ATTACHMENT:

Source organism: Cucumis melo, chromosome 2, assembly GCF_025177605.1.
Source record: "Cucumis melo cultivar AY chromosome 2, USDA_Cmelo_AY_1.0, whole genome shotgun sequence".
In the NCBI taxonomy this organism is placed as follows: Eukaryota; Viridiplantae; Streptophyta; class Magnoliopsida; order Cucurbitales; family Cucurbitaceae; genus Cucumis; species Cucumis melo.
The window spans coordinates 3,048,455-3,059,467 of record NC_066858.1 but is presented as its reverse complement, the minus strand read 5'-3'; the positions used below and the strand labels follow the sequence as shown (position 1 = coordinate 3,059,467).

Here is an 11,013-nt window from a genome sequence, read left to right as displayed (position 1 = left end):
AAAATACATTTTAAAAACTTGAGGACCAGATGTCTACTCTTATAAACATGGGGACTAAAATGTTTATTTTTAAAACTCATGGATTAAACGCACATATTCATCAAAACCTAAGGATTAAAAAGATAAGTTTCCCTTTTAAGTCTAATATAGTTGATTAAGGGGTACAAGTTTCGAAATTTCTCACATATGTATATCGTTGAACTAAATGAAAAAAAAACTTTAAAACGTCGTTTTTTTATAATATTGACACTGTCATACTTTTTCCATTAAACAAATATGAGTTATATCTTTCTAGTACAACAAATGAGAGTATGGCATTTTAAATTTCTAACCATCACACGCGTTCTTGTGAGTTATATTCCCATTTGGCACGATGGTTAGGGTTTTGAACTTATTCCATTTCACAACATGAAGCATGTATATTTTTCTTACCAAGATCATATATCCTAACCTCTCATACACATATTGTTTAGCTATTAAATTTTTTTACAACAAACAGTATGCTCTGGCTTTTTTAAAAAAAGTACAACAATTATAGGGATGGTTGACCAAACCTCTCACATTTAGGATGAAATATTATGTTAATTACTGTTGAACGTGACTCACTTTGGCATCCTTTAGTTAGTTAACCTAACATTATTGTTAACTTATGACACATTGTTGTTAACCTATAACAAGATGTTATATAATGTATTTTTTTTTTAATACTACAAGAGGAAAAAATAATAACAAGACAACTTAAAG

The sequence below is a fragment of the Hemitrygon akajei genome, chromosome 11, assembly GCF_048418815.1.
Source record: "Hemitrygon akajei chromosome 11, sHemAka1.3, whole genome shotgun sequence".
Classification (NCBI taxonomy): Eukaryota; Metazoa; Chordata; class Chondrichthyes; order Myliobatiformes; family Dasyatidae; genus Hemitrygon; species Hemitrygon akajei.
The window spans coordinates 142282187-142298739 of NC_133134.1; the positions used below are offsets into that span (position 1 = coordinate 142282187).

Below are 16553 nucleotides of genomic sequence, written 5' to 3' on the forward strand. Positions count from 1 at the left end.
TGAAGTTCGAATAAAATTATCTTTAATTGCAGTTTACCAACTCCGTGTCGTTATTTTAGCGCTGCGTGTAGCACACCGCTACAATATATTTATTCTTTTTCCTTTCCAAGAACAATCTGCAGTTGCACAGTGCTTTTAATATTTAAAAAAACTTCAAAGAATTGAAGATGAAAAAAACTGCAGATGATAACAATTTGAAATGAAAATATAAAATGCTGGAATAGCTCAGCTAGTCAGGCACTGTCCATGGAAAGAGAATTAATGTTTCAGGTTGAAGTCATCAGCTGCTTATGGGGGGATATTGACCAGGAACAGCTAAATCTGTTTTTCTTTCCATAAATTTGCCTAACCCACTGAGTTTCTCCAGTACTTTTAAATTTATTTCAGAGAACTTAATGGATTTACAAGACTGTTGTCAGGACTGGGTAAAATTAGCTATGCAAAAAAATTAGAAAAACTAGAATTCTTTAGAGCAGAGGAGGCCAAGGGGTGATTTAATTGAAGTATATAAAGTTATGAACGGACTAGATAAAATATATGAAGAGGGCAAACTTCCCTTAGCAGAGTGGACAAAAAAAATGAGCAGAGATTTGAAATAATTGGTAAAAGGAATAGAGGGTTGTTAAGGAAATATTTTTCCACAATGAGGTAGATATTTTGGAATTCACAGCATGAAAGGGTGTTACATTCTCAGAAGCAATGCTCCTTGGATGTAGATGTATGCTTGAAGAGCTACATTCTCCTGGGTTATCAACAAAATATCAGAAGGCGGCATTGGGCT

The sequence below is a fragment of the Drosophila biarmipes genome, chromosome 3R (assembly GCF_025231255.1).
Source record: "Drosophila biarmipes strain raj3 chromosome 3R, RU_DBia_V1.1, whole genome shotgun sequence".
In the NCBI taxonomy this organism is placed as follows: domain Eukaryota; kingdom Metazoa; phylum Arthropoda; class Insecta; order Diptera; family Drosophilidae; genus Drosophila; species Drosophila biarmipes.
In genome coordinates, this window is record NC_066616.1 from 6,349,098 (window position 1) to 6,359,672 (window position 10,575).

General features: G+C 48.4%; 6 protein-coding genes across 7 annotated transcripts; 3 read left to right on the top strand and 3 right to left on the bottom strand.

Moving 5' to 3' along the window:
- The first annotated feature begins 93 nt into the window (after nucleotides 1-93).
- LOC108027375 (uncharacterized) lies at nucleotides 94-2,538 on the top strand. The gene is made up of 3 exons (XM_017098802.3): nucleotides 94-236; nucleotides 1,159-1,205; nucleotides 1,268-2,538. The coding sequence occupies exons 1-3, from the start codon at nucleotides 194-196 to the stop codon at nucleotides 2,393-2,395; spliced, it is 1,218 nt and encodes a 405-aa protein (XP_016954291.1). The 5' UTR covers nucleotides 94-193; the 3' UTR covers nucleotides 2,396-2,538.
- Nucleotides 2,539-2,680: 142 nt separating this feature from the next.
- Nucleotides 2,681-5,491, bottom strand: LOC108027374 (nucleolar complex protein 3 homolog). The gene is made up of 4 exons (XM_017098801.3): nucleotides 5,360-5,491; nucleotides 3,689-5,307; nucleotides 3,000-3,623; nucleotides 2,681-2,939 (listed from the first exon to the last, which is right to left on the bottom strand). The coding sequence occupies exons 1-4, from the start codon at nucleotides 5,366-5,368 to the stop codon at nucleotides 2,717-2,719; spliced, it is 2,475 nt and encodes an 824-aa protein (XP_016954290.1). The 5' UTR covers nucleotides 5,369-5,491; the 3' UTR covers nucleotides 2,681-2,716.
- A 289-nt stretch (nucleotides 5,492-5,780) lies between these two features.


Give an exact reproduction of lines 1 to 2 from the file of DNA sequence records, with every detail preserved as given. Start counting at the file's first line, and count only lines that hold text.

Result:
Source organism: Cucumis melo, chromosome 2, assembly GCF_025177605.1.
Source record: "Cucumis melo cultivar AY chromosome 2, USDA_Cmelo_AY_1.0, whole genome shotgun sequence".